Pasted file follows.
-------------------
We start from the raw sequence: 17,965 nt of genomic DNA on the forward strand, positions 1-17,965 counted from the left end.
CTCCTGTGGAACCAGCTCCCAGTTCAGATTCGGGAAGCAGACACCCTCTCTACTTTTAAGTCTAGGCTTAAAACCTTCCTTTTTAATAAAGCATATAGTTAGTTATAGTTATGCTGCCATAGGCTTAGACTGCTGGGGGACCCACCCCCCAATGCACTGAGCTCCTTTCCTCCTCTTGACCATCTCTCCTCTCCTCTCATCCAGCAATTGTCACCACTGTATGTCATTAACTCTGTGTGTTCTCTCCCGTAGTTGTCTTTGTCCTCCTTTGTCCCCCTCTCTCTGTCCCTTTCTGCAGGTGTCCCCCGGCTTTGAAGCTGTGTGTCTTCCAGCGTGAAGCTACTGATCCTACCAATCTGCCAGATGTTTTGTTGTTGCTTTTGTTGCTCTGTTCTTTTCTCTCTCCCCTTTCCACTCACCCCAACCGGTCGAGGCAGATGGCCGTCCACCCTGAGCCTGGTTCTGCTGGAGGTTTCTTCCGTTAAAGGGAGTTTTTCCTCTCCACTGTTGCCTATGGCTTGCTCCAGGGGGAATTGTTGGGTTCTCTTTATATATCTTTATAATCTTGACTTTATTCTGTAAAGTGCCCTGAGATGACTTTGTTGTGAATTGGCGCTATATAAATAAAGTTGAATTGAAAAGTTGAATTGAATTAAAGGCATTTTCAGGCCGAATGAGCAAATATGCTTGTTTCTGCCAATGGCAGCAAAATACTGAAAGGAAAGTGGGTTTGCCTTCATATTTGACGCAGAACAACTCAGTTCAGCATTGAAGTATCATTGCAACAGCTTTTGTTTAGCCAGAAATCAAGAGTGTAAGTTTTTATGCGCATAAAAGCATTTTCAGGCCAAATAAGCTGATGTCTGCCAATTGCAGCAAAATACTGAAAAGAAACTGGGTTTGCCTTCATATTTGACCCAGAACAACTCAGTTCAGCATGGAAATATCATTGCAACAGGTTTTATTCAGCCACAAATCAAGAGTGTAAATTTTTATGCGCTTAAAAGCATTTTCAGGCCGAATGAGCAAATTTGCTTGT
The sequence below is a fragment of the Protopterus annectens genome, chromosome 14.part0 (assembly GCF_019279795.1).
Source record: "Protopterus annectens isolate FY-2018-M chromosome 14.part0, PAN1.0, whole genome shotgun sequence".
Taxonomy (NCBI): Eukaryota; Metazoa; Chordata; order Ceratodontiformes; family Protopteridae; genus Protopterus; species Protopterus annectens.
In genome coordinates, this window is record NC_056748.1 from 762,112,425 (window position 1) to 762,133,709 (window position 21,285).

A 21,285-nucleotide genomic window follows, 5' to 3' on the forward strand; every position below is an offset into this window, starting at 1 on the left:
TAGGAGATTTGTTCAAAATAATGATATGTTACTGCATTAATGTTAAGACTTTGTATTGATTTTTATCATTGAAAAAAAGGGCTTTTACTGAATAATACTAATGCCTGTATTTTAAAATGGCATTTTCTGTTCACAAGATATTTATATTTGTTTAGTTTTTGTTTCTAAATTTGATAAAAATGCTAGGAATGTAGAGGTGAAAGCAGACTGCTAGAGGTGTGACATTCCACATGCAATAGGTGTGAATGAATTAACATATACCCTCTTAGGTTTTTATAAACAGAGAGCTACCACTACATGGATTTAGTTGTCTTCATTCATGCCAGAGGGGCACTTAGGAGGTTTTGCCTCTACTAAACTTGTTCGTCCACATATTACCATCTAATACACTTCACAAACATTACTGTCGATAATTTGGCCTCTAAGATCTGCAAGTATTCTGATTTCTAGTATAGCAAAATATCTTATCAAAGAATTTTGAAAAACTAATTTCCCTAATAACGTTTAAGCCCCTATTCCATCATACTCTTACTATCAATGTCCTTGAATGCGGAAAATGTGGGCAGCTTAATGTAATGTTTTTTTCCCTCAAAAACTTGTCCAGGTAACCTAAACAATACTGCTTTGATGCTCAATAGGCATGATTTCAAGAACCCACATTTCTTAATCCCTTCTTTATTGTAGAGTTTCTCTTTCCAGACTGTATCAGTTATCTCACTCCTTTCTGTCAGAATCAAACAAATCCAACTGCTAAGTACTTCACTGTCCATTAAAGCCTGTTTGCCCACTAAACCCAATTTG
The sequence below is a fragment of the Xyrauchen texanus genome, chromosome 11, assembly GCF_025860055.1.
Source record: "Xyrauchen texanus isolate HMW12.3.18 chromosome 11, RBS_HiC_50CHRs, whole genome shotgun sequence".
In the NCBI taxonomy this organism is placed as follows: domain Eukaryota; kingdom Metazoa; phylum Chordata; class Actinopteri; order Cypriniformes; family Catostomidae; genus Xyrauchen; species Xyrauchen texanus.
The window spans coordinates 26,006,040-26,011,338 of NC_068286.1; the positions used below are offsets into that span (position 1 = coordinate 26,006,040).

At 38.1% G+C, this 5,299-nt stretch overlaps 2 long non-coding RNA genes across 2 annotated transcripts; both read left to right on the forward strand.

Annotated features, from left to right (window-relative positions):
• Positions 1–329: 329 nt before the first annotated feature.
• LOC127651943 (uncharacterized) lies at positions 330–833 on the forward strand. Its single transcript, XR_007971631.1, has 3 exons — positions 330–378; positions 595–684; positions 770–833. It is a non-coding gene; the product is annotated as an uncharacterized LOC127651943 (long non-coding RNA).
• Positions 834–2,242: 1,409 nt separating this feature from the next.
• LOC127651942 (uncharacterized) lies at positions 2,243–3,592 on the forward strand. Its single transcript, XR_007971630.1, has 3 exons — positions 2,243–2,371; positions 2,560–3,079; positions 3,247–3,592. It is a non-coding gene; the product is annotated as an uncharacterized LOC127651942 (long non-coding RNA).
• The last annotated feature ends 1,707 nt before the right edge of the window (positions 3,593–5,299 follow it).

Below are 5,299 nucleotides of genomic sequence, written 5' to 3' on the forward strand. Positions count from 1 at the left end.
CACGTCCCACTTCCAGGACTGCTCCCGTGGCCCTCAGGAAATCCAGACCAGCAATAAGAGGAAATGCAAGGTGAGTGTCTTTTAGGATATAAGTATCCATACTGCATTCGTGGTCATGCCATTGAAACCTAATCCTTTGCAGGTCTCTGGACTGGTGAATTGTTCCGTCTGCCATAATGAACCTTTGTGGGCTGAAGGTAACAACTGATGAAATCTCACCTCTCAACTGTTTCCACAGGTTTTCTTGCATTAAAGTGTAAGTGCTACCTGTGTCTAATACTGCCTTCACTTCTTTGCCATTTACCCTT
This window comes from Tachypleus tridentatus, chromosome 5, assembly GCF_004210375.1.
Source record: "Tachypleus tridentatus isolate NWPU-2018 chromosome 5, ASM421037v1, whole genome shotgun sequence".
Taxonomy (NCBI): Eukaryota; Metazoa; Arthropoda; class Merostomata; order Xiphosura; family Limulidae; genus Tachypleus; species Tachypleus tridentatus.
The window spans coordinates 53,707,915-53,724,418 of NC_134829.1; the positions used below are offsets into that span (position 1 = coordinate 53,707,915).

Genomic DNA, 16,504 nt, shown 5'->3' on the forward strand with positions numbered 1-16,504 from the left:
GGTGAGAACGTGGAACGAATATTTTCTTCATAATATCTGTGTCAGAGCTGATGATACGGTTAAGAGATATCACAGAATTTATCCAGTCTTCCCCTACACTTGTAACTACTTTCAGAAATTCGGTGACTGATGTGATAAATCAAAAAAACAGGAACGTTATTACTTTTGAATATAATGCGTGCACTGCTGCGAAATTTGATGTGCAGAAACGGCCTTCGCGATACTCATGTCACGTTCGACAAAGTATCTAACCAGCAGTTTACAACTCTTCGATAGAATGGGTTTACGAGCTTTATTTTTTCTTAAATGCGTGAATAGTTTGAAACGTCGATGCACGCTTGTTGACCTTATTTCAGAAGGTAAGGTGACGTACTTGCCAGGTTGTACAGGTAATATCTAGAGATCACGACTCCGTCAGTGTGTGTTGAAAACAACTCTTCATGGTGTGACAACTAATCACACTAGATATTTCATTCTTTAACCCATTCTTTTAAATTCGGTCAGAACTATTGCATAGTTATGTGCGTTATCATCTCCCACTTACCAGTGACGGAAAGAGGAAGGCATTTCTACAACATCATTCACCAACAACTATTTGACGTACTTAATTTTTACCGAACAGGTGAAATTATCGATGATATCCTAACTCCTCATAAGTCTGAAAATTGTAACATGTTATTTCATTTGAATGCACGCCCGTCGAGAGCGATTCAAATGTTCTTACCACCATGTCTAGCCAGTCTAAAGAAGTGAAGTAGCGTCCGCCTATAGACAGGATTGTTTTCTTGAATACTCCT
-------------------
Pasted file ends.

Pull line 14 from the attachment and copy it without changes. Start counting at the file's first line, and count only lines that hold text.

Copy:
Annotated features, from left to right (window-relative positions):